Core claim: Misaligned subagents are very unlikely to arise in a classification algorithm unless that algorithm is directly or indirectly (e.g. in a subtask) modeling interactions through time at a significant level of complexity.

Definition 1: Agent - a function from inputs and internal state (or memory) to an output / action and new internal state. Note that this includes things that would not usually be considered as "agents" - e.g. plants or bacteria. Also note that not all "agents" of this type have consistent (or even coherent) "goals"

This definition of agent might be considered too broad; the reason I have decided to use it is that I believe it covers basically everything that could be dangerous - if an AI is not an agent under this definition, then I think it is extremely likely that this AI would be safe.

Definition 2: A function that was selected by an optimization procedure has a misaligned subagent if it spawns a subprocess that is an agent whose "goals" are different from (and potentially in conflict with) the optimization criteria.

Example: Consider an optimization process that selects for functions that accurately predict human actions, and assume that this optimization process finds a function that does this prediction by creating an extremely accurate simulations of humans. These simulations would be misaligned subagents, since humans are agents and the goals of the simulations would likely be very different from "predict human actions accurately".

For brevity, let us abbreviate classifiers with misaligned subagents as CWMS. Note that I might use classifier a bit more broadly than the strict definition - for example, I may call certain more general question-answering machines "classifiers". I do not believe this directly affects the general argument.

Claim 1: An agent will "perform" "better" than a memoryless function given the same sequence of inputs only if (almost) every input is highly correlated with the previous input. To phrase this in a different way, having a "memory" only helps if your "memory" gives good evidence for either what is going to happen next or what to do next.

Claim / Assumption 2: For most optimization processes powerful enough to find a classifier that performs well, we have:

There might be certain optimization processes that lean more towards CWMS (or toward classifiers without misaligned subagents), but I think this is a reasonable base assumption given our current level of information.

Claim 3: For a certain task, if most good classifiers for that task are CWMS, then there exists one or more subtasks that involve processing highly correlated inputs, and doing some of these subtasks very well is important for being a good classifier. This follows from Claims 1 and 2.

Conversely, if such key subtasks do not exist, most good classifiers will not be CWMS

Intuition 4: For most tasks which have key subtasks of the type mentioned in Claim 3, those subtasks are very likely to involve some sort of modeling how things change / interact through time (example: understanding the contents of a video or the meaning of a paragraph in a book require this type of modeling).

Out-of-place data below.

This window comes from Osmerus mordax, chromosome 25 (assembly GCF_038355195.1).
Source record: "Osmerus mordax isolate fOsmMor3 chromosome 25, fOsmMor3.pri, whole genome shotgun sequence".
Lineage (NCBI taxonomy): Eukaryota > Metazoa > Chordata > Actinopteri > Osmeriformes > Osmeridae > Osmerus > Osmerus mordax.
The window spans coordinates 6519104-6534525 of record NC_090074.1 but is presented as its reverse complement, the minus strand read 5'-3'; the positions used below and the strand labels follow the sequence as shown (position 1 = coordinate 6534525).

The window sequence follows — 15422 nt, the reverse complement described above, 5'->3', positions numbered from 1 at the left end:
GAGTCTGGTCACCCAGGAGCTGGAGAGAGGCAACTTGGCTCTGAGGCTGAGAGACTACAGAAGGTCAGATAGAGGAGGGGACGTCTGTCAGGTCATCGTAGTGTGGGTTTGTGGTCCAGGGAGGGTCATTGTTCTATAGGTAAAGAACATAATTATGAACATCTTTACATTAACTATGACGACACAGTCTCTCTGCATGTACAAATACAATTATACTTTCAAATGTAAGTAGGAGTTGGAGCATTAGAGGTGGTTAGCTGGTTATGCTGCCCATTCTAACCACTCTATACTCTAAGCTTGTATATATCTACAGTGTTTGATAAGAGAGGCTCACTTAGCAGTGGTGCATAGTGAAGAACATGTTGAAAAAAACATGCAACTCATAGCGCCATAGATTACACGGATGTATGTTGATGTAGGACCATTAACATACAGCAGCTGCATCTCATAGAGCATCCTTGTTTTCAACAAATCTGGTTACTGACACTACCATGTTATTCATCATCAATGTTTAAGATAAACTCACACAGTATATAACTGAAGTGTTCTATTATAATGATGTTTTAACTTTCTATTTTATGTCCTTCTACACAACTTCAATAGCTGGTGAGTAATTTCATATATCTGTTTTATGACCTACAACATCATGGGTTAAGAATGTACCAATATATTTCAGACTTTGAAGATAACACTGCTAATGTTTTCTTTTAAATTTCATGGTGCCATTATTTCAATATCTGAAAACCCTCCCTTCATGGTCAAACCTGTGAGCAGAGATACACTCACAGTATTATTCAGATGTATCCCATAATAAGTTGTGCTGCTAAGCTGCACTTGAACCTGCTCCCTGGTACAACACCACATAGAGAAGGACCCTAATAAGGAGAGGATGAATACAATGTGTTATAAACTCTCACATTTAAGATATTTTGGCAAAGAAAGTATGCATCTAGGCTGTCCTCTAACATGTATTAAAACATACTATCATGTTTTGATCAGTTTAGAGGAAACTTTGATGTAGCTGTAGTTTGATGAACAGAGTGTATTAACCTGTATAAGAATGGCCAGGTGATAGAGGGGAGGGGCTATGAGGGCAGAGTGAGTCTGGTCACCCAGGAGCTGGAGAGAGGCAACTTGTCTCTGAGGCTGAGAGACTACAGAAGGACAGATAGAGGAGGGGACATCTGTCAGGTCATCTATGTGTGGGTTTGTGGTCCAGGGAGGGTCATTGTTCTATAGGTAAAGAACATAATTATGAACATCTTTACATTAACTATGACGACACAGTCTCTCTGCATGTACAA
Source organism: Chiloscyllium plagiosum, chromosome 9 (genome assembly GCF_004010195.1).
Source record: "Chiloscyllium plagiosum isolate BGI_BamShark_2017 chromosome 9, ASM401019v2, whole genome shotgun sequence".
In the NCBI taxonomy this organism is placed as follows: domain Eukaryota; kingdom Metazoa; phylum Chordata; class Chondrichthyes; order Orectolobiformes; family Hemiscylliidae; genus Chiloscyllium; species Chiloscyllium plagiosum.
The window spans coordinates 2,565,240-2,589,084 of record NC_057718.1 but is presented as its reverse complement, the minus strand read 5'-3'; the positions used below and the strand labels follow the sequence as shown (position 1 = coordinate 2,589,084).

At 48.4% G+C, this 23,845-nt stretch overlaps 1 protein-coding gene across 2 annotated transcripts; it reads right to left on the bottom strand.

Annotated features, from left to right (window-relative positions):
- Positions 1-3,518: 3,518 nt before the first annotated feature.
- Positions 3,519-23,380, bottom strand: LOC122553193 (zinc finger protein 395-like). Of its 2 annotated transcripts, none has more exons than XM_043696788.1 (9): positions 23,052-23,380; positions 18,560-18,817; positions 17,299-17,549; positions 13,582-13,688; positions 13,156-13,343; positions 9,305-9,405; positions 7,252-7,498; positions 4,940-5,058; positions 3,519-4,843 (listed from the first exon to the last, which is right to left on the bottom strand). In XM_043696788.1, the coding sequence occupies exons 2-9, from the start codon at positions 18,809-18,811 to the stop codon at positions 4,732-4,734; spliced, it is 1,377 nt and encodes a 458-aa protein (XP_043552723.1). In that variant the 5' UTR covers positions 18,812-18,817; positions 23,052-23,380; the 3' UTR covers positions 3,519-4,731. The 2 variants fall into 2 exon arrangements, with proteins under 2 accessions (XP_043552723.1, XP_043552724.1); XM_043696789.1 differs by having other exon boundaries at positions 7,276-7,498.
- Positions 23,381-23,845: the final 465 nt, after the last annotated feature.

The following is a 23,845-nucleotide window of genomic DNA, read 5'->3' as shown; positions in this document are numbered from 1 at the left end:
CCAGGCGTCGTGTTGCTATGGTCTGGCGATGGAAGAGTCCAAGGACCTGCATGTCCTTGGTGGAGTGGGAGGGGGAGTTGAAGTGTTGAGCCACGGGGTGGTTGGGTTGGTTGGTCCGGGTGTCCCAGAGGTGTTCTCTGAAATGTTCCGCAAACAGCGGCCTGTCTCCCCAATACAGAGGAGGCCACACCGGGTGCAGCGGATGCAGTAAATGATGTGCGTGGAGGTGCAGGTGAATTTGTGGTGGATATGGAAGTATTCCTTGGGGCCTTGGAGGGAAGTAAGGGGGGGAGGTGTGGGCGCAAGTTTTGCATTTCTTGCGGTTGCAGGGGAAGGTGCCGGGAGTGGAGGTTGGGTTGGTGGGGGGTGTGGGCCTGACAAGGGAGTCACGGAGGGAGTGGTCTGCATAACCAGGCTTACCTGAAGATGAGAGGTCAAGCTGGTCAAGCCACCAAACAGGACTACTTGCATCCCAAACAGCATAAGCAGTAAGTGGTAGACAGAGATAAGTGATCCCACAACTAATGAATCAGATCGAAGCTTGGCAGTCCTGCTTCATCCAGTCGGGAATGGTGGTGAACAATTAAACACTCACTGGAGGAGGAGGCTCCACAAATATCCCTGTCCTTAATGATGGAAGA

Intuition 5: There are a lot of interesting, difficult tasks where modeling how things change through time is not key for solving the task.

Claim / Intuition 6: Optimizers for the tasks mentioned in Intuition 5 have very low probability of finding a CWMS. This follows from Claims 2 and 3 and Intuition 4.

Thanks to Scott Garrabrant and Evan Hubinger for discussing some the ideas in this post with me.

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There are a couple of pieces of this that I disagree with:

  • I think claim 1 is wrong because even if the memory is unhelpful, the agent which uses it might be simpler, and so you might still end up with an agent. My intuition is that just specifying a utility function and an optimization process is often much easier than specifying the complete details of the actual solution, and thus any sort of program-search-based optimization process (e.g. gradient descent in a nn) has a good chance of finding an agent.
  • I think claim 3 is wrong because agenty solutions exist for all tasks, even classification tasks. For example, take the function which spins up an agent, tasks that agent with the classification task, and then takes that agent's output. Unless you've done something to explicitly remove agents from your search space, this sort of solution always exists.
  • Thus, I think claim 6 is wrong due to my complaints about claims 1 and 3.

Re: first point, I think this is a difference in intuition about how simple / easy to find agents are in search space. My intuition is that they are would be harder to find than regular functions doing something - I think this is generated by a more general intuition that finding a function that does A is easier than finding a function that does both A and B.

Re: second point, I agree - there will be some agents in the search space. Claim 3 is that if claim 1 and 2 are true, then (for the specified type of task) it is very unlikely that the optimization process will find an agent; however, there is still a nonzero probability that it does.